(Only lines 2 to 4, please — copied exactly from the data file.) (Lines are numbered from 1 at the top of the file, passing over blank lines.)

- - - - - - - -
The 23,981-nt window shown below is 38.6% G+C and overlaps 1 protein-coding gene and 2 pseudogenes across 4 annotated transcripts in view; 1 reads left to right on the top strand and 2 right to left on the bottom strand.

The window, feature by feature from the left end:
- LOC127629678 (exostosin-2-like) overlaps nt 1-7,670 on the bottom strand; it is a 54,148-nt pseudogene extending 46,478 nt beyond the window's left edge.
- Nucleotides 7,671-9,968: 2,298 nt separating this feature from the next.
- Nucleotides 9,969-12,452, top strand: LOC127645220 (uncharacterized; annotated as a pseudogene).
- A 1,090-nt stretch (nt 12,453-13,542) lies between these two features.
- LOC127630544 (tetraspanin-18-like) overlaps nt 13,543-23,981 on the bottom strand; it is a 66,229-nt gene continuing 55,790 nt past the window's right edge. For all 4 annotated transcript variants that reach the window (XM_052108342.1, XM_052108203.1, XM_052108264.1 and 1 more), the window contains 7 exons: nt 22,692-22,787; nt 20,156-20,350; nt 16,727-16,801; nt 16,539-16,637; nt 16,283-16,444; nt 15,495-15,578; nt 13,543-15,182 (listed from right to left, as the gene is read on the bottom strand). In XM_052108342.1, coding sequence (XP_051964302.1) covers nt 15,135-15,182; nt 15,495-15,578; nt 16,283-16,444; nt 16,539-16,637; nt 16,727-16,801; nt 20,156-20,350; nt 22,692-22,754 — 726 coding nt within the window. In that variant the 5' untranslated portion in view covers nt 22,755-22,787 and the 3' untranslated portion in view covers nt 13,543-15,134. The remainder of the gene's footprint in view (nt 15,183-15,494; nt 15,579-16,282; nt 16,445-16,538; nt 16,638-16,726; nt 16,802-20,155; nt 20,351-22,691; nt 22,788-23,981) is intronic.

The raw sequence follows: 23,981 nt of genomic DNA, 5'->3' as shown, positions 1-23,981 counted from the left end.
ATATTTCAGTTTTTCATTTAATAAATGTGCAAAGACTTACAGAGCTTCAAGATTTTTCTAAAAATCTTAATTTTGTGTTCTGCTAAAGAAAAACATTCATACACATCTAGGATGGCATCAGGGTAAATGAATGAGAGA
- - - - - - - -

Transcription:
The window, feature by feature from the left end:
- LOC127629678 (exostosin-2-like) overlaps nt 1-7,670 on the bottom strand; it is a 54,148-nt pseudogene extending 46,478 nt beyond the window's left edge.
- Nucleotides 7,671-9,968: 2,298 nt separating this feature from the next.